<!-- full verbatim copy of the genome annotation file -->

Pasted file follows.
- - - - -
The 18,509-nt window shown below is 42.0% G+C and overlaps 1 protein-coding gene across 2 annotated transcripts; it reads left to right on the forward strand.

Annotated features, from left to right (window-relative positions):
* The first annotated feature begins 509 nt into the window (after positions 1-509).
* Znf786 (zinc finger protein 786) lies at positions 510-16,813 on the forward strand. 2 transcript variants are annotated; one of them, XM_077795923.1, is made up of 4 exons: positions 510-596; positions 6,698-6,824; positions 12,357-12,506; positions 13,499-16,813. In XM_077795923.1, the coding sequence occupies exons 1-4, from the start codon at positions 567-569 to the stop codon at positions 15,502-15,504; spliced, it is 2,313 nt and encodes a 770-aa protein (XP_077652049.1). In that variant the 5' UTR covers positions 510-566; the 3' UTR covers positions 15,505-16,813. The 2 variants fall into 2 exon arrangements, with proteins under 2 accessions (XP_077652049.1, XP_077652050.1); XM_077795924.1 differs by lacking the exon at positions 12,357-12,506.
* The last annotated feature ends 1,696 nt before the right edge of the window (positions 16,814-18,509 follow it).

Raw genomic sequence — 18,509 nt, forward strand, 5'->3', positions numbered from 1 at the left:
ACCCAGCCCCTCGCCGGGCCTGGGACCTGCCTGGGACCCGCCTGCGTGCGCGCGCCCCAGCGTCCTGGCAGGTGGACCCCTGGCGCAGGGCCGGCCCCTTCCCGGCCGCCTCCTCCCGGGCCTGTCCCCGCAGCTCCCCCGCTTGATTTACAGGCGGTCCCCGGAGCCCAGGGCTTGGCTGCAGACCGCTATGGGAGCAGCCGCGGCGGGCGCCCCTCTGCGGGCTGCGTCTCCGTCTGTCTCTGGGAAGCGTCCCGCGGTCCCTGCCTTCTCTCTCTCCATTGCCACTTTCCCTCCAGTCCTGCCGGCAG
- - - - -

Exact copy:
The 18,509-nt window shown below is 42.0% G+C and overlaps 1 protein-coding gene across 2 annotated transcripts; it reads left to right on the forward strand.

Annotated features, from left to right (window-relative positions):
* The first annotated feature begins 509 nt into the window (after positions 1-509).
* Znf786 (zinc finger protein 786) lies at positions 510-16,813 on the forward strand. 2 transcript variants are annotated; one of them, XM_077795923.1, is made up of 4 exons: positions 510-596; positions 6,698-6,824; positions 12,357-12,506; positions 13,499-16,813. In XM_077795923.1, the coding sequence occupies exons 1-4, from the start codon at positions 567-569 to the stop codon at positions 15,502-15,504; spliced, it is 2,313 nt and encodes a 770-aa protein (XP_077652049.1). In that variant the 5' UTR covers positions 510-566; the 3' UTR covers positions 15,505-16,813. The 2 variants fall into 2 exon arrangements, with proteins under 2 accessions (XP_077652049.1, XP_077652050.1); XM_077795924.1 differs by lacking the exon at positions 12,357-12,506.
* The last annotated feature ends 1,696 nt before the right edge of the window (positions 16,814-18,509 follow it).

Raw genomic sequence — 18,509 nt, forward strand, 5'->3', positions numbered from 1 at the left:
ACCCAGCCCCTCGCCGGGCCTGGGACCTGCCTGGGACCCGCCTGCGTGCGCGCGCCCCAGCGTCCTGGCAGGTGGACCCCTGGCGCAGGGCCGGCCCCTTCCCGGCCGCCTCCTCCCGGGCCTGTCCCCGCAGCTCCCCCGCTTGATTTACAGGCGGTCCCCGGAGCCCAGGGCTTGGCTGCAGACCGCTATGGGAGCAGCCGCGGCGGGCGCCCCTCTGCGGGCTGCGTCTCCGTCTGTCTCTGGGAAGCGTCCCGCGGTCCCTGCCTTCTCTCTCTCCATTGCCACTTTCCCTCCAGTCCTGCCGGCAG